American Bushman

"If you would not be forgotten as soon as you are dead, either write things worth reading or do things worth writing." —Benjamin Franklin

Tuesday, August 25, 2009

Spoon Carving

You can learn a lot about a tool's design simply by trying to make one yourself.

This past weekend the village had a work day in the natural area in my neighborhood and Laura and I went to work removing invasive buckthorn, thistles, and other non-native plants. One of those buckthorns had grown to a 25 foot tall tree and had to be removed with a chainsaw.

As soon as it was down I asked if I could have the trunks for spoon carving and I got a lot of strange looks. Fortunately they know me, I know them, and those strange looks are pretty commonplace for me. I got the trunks cut into four foot lengths and carried them home. Then I used my folding saw to reduce the length of one piece with a crook that looked like it could turn into a spoon.

I used my Eriksson 510 and a Mora spoon knife to do all the work from splitting the log to roughing out the shape to final carving. Sure, I had to strop the 510 three or four times during the work but it did just fine. I also burned out the bowl a bit to get through some of the knots I encountered that were much harder than the surrounding wood and seemed to just shrug off most of the spoon knife's efforts.

Now I've always been artistic but I find myself going too far with every project so it's not an avenue I ever really explored. The spoon carving is no different. I would continually come in, look over the spoon, and think that it needed more carving. I'd show it to my wife and kids and they would critique it and give me some ideas. I would head back outside to carve some more and worry that I'd carve the handle too thin or cut right through the bottom of the bowl in my quest for the perfect lightweight spoon.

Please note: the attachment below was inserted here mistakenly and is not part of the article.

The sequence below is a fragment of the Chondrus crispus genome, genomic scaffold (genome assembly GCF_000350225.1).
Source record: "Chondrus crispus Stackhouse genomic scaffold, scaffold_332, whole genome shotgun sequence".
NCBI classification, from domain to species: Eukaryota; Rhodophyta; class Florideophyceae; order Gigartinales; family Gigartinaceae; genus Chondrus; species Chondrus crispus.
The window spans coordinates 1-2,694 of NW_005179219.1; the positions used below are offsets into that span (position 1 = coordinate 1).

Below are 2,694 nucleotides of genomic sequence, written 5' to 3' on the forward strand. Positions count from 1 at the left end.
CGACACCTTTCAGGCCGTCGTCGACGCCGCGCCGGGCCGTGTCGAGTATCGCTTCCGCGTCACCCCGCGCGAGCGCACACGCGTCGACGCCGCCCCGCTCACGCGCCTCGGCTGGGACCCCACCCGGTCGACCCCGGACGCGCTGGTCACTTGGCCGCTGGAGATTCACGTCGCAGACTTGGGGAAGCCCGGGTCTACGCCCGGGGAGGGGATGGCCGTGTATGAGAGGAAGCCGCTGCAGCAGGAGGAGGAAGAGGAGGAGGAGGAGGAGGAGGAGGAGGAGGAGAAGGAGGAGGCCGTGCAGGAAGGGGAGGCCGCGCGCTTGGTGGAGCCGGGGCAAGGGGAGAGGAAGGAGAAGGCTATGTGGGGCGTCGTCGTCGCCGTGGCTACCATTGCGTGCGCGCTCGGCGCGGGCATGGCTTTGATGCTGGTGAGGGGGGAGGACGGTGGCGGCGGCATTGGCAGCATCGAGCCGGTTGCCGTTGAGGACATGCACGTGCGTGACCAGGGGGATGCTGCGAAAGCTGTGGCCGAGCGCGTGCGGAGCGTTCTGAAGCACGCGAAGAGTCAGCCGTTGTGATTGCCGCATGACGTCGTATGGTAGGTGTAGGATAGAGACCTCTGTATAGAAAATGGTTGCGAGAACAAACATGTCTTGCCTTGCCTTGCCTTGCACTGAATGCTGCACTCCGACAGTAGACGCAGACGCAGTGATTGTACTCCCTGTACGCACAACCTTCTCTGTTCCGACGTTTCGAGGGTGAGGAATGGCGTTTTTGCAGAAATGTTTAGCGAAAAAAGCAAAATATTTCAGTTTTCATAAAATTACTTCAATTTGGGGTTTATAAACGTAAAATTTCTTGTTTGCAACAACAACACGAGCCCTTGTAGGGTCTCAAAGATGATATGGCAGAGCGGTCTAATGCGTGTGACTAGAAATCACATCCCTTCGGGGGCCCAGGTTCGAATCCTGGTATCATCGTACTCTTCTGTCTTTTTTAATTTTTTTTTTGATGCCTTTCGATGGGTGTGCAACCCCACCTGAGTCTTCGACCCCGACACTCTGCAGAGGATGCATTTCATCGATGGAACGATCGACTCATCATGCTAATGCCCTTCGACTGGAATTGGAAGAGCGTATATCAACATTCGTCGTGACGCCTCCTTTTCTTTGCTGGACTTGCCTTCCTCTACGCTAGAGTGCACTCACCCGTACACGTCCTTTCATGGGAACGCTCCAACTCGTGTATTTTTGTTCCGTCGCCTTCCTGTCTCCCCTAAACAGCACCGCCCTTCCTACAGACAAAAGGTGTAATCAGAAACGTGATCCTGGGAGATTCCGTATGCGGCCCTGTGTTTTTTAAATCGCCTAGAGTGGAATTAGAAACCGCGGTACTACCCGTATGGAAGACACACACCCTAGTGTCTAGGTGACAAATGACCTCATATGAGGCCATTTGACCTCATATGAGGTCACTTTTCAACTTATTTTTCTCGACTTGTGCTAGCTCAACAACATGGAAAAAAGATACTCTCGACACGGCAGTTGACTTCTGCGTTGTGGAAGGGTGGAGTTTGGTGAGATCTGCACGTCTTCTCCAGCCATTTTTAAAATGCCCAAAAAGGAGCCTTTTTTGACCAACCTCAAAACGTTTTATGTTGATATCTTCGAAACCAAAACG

It turns out that my other attempts at spoons have gone nowhere near far enough rather than too far. I am now going to rework all of them to make them lighter, thinner, and more useful. Fortunately a very sharp 510 is up to the task of carving well-seasoned wood. We'll see how it holds up though. The Buckthorn was nice and green and my other spoons have already been fire-hardened.

Speaking of fire hardening, I used all the shavings left from the stick and my 510 with a firesteel and started a fire which I used to create the coals that I'd use to burn out the bowl as well as giving me a chance to dry out the wood to both harden and lighten it. The heat also gave the grain a nice pop. Plus, I'm left with a tiny bit of ash at the end of the day which is easy enough to sweep up or scatter to the four winds.

This one's a gift for the guy who cut down the tree and then sectioned the trunk for me. The next one is going to the woman who organized the work day. Then maybe I'll make one for me.

Thanks for reading,



At 11:22 AM, Anonymous Anders said...

Hi Brian!
Great post!
Here is a couple of links regarding "bushcraft".
First an english guy who has a bunch of great tutorials:
And also a swedish guy who talks a great swenglish and realy knows how to use a Mora:

They are maybe not new to you but I thought someone may find them useful.

Anders from Sweden

At 9:35 PM, Blogger tjbbpgobIII said...

I notice you use and recommend the 510 like the one in this picture. I have one of those that is my go to for most cutting chores. So much so that I purchased another that was on sale at Amazon. Well the first on I got came from Buckshots Camp and took an edge real well. This one, with an olive drab color, I recieved a couple weeks ago and I finally got around to putting an edge on it. The edge will not do anything but fold over. These later ones don't seem to be as well made as the first on that had the orange handle. Any ideas on what I can do? Trade it off, throw it away?


Post a Comment

<< Home